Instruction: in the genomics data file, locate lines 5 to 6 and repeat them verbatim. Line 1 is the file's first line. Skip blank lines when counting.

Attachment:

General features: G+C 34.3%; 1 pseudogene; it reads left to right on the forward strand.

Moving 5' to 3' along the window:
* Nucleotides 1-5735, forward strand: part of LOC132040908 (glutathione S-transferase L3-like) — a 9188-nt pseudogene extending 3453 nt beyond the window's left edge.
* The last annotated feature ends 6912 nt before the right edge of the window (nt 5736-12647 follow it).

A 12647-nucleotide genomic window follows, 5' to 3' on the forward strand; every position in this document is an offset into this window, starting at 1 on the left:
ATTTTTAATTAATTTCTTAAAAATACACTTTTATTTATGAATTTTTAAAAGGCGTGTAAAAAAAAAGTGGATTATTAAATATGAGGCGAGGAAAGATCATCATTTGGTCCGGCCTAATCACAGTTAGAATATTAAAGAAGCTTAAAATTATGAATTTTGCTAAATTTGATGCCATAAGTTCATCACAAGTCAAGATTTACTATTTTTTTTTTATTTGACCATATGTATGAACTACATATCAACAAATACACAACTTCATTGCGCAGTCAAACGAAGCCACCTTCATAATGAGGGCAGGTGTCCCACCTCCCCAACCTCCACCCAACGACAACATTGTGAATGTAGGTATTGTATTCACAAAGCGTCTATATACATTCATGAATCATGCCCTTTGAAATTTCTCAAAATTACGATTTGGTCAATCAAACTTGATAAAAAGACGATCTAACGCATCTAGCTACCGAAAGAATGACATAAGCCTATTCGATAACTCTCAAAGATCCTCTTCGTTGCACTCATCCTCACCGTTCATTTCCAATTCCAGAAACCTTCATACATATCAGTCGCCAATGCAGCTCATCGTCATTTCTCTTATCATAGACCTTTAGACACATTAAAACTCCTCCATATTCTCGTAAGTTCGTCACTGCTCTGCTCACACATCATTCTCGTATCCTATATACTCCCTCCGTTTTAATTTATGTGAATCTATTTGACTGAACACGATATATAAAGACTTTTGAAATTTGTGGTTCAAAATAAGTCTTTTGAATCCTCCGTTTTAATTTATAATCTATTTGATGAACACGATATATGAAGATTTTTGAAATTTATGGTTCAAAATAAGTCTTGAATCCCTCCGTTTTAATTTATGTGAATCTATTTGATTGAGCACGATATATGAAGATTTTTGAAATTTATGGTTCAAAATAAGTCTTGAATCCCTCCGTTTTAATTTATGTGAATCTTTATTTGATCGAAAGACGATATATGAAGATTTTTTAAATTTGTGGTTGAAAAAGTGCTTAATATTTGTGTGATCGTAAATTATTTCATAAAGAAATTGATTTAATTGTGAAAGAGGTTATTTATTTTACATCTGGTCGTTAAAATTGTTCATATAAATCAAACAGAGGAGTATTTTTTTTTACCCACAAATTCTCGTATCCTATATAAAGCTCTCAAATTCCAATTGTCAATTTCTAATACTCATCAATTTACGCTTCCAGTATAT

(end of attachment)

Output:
A 12647-nucleotide genomic window follows, 5' to 3' on the forward strand; every position in this document is an offset into this window, starting at 1 on the left:
ATTTTTAATTAATTTCTTAAAAATACACTTTTATTTATGAATTTTTAAAAGGCGTGTAAAAAAAAAGTGGATTATTAAATATGAGGCGAGGAAAGATCATCATTTGGTCCGGCCTAATCACAGTTAGAATATTAAAGAAGCTTAAAATTATGAATTTTGCTAAATTTGATGCCATAAGTTCATCACAAGTCAAGATTTACTATTTTTTTTTTATTTGACCATATGTATGAACTACATATCAACAAATACACAACTTCATTGCGCAGTCAAACGAAGCCACCTTCATAATGAGGGCAGGTGTCCCACCTCCCCAACCTCCACCCAACGACAACATTGTGAATGTAGGTATTGTATTCACAAAGCGTCTATATACATTCATGAATCATGCCCTTTGAAATTTCTCAAAATTACGATTTGGTCAATCAAACTTGATAAAAAGACGATCTAACGCATCTAGCTACCGAAAGAATGACATAAGCCTATTCGATAACTCTCAAAGATCCTCTTCGTTGCACTCATCCTCACCGTTCATTTCCAATTCCAGAAACCTTCATACATATCAGTCGCCAATGCAGCTCATCGTCATTTCTCTTATCATAGACCTTTAGACACATTAAAACTCCTCCATATTCTCGTAAGTTCGTCACTGCTCTGCTCACACATCATTCTCGTATCCTATATACTCCCTCCGTTTTAATTTATGTGAATCTATTTGACTGAACACGATATATAAAGACTTTTGAAATTTGTGGTTCAAAATAAGTCTTTTGAATCCTCCGTTTTAATTTATAATCTATTTGATGAACACGATATATGAAGATTTTTGAAATTTATGGTTCAAAATAAGTCTTGAATCCCTCCGTTTTAATTTATGTGAATCTATTTGATTGAGCACGATATATGAAGATTTTTGAAATTTATGGTTCAAAATAAGTCTTGAATCCCTCCGTTTTAATTTATGTGAATCTTTATTTGATCGAAAGACGATATATGAAGATTTTTTAAATTTGTGGTTGAAAAAGTGCTTAATATTTGTGTGATCGTAAATTATTTCATAAAGAAATTGATTTAATTGTGAAAGAGGTTATTTATTTTACATCTGGTCGTTAAAATTGTTCATATAAATCAAACAGAGGAGTATTTTTTTTTACCCACAAATTCTCGTATCCTATATAAAGCTCTCAAATTCCAATTGTCAATTTCTAATACTCATCAATTTACGCTTCCAGTATAT